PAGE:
Sidwell Friends has named Donald Davis its new head football coach. Davis, who recently held the same position at Calvert Hall, is taking over for long time Quaker head coach John Simon.
The Quakers have myriad athletic programs that compete for conference and state championships. Despite recent shortcomings on the gridiron, they have displayed an ability to attract high-end student athletes. Academically, Sidwell is amongst the most prestigious institutions in the DMV, a standard that Davis holds in high regard.
“Not only is Sidwell a tremendous school with elite academics, but they have a tremendous educational mission that interests me,” Daivs said. “Everything from the individual development of students to the students’ in-depth understanding of their place and responsibility in society. All of those things attracted me to the institution itself, and obviously I know what they would like to accomplish with our football program, and that’s exciting to me as well. I look forward to having the opportunity to build here.”
On May 7, it was announced that Davis was resigning from Calvert Hall, a position he’d held for 13 seasons. While leading the Cardinals, he registered 97 victories and ten Turkey Bowl wins — the most in school history. He was named the Maryland Coaches Association Coach of the Year in 2010 and the MIAA Coach of the Year in 2018. He helped to build Calvert Hall into a prominent program, which led many to question why he would choose to walk away.
“I’m thankful for my time at Calvert Hall. I consider myself tremendously blessed to have been the shepherd of the program, but Calvert Hall played great football in eras before Donald Davis, and Calvert Hall will play great football after,” Davis said. “That opportunity was tremendous and life altering. Both of my sons were educated there, so it will always hold value for me. This [Sidwell] is a new opportunity for myself and my family. It’s an opportunity to make a difference in a different environment.”
According to Davis, he’s enamored with the Sidwell culture and believes his and their collective goals and values make this position an ideal fit.
“Sidwell is a perfect match for me at this time,” Davis said. “I want to continue to make a difference and be competitive. I believe Sidwell is looking to reinvigorate their football program, so it’s just a match. That’s the best way to put it, it’s a match.”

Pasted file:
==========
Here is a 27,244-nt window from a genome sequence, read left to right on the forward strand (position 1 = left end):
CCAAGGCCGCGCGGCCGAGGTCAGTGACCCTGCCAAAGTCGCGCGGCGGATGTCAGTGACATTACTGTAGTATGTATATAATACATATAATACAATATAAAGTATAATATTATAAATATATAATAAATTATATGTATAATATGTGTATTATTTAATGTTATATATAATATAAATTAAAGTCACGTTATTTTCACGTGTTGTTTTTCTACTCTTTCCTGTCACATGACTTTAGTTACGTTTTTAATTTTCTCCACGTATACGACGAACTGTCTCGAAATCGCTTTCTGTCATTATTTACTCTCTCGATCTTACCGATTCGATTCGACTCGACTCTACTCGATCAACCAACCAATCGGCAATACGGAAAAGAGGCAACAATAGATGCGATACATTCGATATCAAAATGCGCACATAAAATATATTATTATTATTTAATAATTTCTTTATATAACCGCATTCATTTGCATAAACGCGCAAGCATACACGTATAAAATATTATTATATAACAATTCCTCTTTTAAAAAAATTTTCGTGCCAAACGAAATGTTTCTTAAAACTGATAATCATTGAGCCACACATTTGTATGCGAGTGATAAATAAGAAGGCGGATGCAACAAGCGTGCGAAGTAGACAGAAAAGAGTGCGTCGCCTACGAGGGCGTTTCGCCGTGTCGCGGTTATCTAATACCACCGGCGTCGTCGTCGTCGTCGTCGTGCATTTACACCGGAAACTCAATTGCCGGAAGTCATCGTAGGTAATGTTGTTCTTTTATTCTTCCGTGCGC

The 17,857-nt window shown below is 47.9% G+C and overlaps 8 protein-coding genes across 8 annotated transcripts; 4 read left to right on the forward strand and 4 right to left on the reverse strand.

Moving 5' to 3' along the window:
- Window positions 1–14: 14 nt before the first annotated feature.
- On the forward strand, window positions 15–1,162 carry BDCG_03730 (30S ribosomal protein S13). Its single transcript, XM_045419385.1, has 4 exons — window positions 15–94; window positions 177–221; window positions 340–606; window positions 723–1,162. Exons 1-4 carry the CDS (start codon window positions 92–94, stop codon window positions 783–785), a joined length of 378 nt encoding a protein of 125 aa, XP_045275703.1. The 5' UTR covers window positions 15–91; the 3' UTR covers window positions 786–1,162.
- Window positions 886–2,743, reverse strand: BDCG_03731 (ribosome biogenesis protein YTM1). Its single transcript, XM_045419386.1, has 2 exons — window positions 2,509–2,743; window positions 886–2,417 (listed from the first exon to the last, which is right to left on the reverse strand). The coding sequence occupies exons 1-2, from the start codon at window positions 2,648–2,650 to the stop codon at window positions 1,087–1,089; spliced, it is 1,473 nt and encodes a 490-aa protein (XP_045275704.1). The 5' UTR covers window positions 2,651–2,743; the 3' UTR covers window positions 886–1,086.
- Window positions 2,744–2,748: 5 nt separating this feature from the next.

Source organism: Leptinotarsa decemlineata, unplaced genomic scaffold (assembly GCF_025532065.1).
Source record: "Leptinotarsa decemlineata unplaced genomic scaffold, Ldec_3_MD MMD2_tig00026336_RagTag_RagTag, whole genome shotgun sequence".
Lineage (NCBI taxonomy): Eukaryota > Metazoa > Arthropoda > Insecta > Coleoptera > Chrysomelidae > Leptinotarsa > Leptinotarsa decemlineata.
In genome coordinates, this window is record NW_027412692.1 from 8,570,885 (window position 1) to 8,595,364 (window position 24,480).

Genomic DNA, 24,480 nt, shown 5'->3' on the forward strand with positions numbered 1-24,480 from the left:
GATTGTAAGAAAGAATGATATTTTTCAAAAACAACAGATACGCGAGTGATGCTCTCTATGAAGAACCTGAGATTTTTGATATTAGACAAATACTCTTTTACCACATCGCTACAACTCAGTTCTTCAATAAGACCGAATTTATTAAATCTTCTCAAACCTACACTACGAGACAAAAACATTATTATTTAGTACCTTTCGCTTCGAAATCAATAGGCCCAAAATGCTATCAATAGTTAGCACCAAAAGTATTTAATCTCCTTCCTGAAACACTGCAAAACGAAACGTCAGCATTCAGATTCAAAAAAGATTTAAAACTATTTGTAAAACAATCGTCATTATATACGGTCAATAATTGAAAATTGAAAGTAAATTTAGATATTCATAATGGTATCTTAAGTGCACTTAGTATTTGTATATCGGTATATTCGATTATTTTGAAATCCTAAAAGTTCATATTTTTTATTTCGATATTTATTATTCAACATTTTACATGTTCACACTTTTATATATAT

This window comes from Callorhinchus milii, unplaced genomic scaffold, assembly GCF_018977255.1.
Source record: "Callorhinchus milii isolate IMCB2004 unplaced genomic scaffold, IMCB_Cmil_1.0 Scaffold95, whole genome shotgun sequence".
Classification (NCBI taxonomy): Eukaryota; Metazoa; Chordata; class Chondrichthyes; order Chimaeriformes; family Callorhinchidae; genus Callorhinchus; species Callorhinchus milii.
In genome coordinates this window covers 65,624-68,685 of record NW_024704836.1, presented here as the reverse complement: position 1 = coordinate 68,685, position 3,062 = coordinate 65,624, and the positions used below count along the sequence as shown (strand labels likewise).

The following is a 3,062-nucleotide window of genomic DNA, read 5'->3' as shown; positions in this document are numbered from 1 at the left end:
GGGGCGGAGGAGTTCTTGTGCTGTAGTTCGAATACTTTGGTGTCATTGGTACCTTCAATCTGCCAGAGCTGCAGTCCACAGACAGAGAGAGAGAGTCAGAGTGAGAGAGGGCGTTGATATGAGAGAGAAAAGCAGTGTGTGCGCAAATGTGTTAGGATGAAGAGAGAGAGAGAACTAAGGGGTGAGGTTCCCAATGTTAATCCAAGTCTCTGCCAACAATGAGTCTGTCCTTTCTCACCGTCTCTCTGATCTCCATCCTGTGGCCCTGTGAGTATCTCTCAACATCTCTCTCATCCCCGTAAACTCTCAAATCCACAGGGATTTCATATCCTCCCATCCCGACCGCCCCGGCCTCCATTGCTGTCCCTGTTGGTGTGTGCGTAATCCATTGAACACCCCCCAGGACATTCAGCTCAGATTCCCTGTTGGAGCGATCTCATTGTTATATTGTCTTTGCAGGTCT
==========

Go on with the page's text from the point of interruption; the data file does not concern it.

Quakers football has struggled as of late, posting a mark of 1-8 last year and a combined record of 6-29 over the last four seasons. Davis though, has earned the reputation of being a program builder -- Calvert Hall was 2-9 the season before he took over and Cardinal Gibbons was 1-8 prior to his arrival -- he believes that with the support of the Quakers community, he can accomplish similar results at Sidwell.
“Coach Simon and his staff did a tremendous job over the many years he was the head coach. He has players playing all over the country and even in the NFL, so Sidwell has a proud tradition and history,” Davis said. “The fact that they’ve had a couple difficult years -- it’s my job to come in, assess where we are, and determine what we need to do to make the next climb -- the same things coach Simon would’ve done had he not retired from being the head football coach.
“It’s incumbent upon myself and my staff to come in, assess where we are and look at what we need to do to continue climbing in the MAC, and get ourselves back into the mix of the DCSAA playoffs.”
Davis was a student-athlete at Johns Hopkins University where he earned a B.S. in Sociology. Simon will remain on staff with the Sidwell football program and continue his duties as an assistant athletic director.